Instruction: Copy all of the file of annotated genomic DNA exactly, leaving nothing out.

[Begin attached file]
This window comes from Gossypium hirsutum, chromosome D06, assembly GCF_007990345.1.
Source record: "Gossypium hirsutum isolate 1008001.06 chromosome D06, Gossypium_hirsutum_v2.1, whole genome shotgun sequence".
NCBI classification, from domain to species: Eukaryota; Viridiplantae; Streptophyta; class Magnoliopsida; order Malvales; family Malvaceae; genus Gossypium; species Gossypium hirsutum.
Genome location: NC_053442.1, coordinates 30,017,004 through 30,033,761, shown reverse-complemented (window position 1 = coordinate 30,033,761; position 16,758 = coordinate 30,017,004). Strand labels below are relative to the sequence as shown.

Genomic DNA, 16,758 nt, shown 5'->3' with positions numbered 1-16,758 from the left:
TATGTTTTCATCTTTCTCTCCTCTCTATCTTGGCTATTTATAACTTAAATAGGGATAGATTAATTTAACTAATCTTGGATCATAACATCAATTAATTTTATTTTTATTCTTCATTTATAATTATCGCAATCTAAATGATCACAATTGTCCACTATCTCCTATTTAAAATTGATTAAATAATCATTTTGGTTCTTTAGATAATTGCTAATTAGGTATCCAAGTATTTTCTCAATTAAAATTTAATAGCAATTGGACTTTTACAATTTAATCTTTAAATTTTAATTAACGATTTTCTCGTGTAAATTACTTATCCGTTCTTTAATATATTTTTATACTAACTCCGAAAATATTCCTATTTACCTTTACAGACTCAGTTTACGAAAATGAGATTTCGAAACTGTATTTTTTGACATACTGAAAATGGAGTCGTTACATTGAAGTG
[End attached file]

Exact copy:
This window comes from Gossypium hirsutum, chromosome D06, assembly GCF_007990345.1.
Source record: "Gossypium hirsutum isolate 1008001.06 chromosome D06, Gossypium_hirsutum_v2.1, whole genome shotgun sequence".
NCBI classification, from domain to species: Eukaryota; Viridiplantae; Streptophyta; class Magnoliopsida; order Malvales; family Malvaceae; genus Gossypium; species Gossypium hirsutum.
Genome location: NC_053442.1, coordinates 30,017,004 through 30,033,761, shown reverse-complemented (window position 1 = coordinate 30,033,761; position 16,758 = coordinate 30,017,004). Strand labels below are relative to the sequence as shown.

Genomic DNA, 16,758 nt, shown 5'->3' with positions numbered 1-16,758 from the left:
TATGTTTTCATCTTTCTCTCCTCTCTATCTTGGCTATTTATAACTTAAATAGGGATAGATTAATTTAACTAATCTTGGATCATAACATCAATTAATTTTATTTTTATTCTTCATTTATAATTATCGCAATCTAAATGATCACAATTGTCCACTATCTCCTATTTAAAATTGATTAAATAATCATTTTGGTTCTTTAGATAATTGCTAATTAGGTATCCAAGTATTTTCTCAATTAAAATTTAATAGCAATTGGACTTTTACAATTTAATCTTTAAATTTTAATTAACGATTTTCTCGTGTAAATTACTTATCCGTTCTTTAATATATTTTTATACTAACTCCGAAAATATTCCTATTTACCTTTACAGACTCAGTTTACGAAAATGAGATTTCGAAACTGTATTTTTTGACATACTGAAAATGGAGTCGTTACATTGAAGTG